After a fruitful 50 years, the bloc is divided by uneven wealth and China’s rise
KEN KOYANAGI, Editor-at-large, Nikkei Asian Review
On Aug. 9, 1967, The New York Times reported the signing of the Bangkok Declaration to inaugurate the Association of Southeast Asian Nations. The brief, 80-word article on the declaration — inked the previous day by five founding foreign ministers — said the document was “vague about concrete aims and projects.” It also derided the agreement as the product of “two days of golf talks” at a beach resort outside the Thai capital.
It is hard to say to what extent the vagueness was deliberate. But those who belittled the new bloc as weak were to be surprised, time and again, in the coming years. As it turned out, the ill-defined aims and functions, as well as the minimum degree of institutionalization, would prove more often to be a source of resilience than weakness.
ASEAN leaders would later become conscious and proud of this undogmatic approach, which prioritizes individual sovereignty — an approach now referred to as the “ASEAN Way.” They even adopted a song titled “The ASEAN Way” as the group’s anthem in 2008.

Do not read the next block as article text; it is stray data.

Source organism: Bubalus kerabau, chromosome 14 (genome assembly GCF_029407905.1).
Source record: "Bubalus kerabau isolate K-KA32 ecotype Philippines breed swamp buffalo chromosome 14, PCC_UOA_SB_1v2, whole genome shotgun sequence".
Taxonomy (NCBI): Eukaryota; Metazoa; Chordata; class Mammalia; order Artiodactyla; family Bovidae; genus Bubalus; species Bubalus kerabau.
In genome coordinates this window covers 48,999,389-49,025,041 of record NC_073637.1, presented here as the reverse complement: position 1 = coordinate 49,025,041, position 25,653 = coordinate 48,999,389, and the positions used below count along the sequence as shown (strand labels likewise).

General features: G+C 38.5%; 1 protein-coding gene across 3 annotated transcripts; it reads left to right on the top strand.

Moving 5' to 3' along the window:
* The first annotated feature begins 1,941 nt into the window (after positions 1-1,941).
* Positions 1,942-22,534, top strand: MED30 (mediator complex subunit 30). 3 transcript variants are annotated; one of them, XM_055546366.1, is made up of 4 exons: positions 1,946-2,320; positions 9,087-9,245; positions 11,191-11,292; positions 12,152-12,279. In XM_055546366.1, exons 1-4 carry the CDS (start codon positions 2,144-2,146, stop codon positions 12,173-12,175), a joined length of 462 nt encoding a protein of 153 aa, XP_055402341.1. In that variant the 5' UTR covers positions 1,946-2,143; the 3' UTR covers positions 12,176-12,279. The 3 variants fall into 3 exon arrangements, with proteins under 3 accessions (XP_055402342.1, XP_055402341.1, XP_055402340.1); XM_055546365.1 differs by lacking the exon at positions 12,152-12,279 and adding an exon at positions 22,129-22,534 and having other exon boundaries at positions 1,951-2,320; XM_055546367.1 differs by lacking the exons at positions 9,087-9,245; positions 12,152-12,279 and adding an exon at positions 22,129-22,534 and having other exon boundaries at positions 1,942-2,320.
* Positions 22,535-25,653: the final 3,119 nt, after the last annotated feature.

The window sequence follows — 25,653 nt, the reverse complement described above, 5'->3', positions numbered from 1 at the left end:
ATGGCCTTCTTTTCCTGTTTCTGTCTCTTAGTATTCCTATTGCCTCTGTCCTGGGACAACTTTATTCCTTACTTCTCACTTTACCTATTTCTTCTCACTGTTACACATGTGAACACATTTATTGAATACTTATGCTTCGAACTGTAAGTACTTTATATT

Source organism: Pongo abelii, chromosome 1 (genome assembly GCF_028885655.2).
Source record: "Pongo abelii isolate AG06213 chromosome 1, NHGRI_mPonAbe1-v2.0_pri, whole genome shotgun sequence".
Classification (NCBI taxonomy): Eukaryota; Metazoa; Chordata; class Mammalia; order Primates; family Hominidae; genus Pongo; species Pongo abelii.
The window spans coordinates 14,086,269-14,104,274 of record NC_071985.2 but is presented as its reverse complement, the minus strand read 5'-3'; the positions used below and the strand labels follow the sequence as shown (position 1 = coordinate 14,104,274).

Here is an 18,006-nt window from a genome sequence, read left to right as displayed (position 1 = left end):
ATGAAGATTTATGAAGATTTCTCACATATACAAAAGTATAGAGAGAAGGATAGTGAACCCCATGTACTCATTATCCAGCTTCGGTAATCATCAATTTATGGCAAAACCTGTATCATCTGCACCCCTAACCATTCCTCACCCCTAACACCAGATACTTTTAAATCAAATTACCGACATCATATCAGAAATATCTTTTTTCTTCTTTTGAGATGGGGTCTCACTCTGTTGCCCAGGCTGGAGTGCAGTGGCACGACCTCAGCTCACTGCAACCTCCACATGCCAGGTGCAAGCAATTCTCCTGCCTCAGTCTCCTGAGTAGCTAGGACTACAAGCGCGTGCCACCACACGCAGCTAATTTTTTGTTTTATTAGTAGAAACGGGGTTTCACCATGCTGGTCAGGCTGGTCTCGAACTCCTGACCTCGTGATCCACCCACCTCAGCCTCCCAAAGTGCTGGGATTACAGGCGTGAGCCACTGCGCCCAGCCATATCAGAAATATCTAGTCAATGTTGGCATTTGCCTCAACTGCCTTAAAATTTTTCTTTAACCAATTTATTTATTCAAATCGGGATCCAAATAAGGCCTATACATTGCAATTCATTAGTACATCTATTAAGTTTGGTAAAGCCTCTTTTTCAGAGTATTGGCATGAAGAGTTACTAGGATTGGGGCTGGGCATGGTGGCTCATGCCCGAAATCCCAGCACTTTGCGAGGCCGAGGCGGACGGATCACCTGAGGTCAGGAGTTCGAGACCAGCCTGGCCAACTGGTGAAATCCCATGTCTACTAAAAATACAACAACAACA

One reason so much was left unsaid, back in 1967, was that the common issues and threats facing the member states were too obvious to bother articulating: American military and political activity in Indochina, based on the so-called domino theory; Soviet military support for communist forces there; and China-linked insurgencies inside the member states themselves, to name a few examples.
In addition, of the five founding member governments, Indonesia, Malaysia, the Philippines and Singapore were struggling for legitimacy in the early days of post-colonial independence. Thailand was the lone exception. Under the circumstances, it was unrealistic for the group to define clear political goals.